Sensing is an important emerging technology in the current industrial era. It covers a plethora of applications from medical personalized devices to aerospace oxygen level detectors. Of those applications, environmental and pharmaceutical sensors are significantly important. Specifically, electrochemical sensors are easy to use and develop besides being cost-effective and accurate. The work in this thesis concerns the development of two sensing platforms for the detection of Hg(II) as a water pollutant, and the detection of Lornoxicam (LOR) as a pharmaceutical compound. The materials fabricated were morphologically, structurally, and electrochemically characterized. They were also tested against their analytical targets in spiked and real sample media to ensure their utility, sensitivity and accuracy. The testing results were either in the sub-nano or the pico-molar levels, with high linear range. The materials were also examined to target the analyte species in separate and co-formulated media to assure their selectivity. Furthermore, the sensing platforms were repeatedly used to test their stability and reproducibility. Titania nanotubes/reduced graphene oxide (TNTs/RGO) showed an efficient sensibility of Hg(II) in the presence of Cu(II) and Mn(II) species with no significant interference for a wide range of concentrations. On the other hand, BaNb2O6 nanofibers showed an enhanced activity towards the electrocatalytic oxidation of Lornoxicam (LOR) and paracetamol (PAR), producing remarkably high oxidation currents. Wide linear dynamic ranges, high sensitivity, very low LOD, good reproducibility and repeatability, and high stability, together with simple procedures for surface modification and determination are the advantages of the prepared sensors.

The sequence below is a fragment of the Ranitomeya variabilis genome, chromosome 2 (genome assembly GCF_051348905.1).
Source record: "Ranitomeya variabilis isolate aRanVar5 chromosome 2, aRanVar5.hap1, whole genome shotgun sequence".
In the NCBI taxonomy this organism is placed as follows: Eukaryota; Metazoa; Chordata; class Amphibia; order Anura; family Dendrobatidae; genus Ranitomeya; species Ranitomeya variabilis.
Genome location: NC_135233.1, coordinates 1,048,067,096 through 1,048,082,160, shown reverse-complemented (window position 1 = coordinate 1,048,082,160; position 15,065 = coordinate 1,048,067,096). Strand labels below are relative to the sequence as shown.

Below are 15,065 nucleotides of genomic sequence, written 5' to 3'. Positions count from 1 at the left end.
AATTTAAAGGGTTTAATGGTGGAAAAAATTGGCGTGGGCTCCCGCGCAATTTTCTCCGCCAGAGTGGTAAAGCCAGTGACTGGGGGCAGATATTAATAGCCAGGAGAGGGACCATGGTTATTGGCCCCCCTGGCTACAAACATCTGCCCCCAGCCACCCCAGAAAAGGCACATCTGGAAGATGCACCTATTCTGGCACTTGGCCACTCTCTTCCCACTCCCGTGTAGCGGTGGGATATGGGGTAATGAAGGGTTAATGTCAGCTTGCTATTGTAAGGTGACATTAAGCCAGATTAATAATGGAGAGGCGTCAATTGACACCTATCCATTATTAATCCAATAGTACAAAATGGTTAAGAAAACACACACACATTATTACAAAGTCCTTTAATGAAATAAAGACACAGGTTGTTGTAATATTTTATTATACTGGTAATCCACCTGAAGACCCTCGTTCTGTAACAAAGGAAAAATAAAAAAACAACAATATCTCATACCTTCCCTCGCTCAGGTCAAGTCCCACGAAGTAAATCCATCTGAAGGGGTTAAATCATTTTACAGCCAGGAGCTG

Nanotechnology Program

Degree Name

MS in Nanotechnology

Graduation Date


Submission Date

January 2019

First Advisor

Allam, Nageh

Committee Member 1

Allam, Nageh

Committee Member 2

El-Sawy, Ehab


108 p.

Document Type

Master's Thesis


The author retains all rights with regard to copyright. The author certifies that written permission from the owner(s) of third-party copyrighted matter included in the thesis, dissertation, paper, or record of study has been obtained. The author further certifies that IRB approval has been obtained for this thesis, or that IRB approval is not necessary for this thesis. Insofar as this thesis, dissertation, paper, or record of study is an educational record as defined in the Family Educational Rights and Privacy Act (FERPA) (20 USC 1232g), the author has granted consent to disclosure of it to anyone who requests a copy.

Institutional Review Board (IRB) Approval

Approval has been obtained for this item


Al-Ghurair Foundation, STEM Scholarship (for tuition funding). AUC university fellowship (for tuition funding) School of Sciences and Engineering, AUC (for research funding)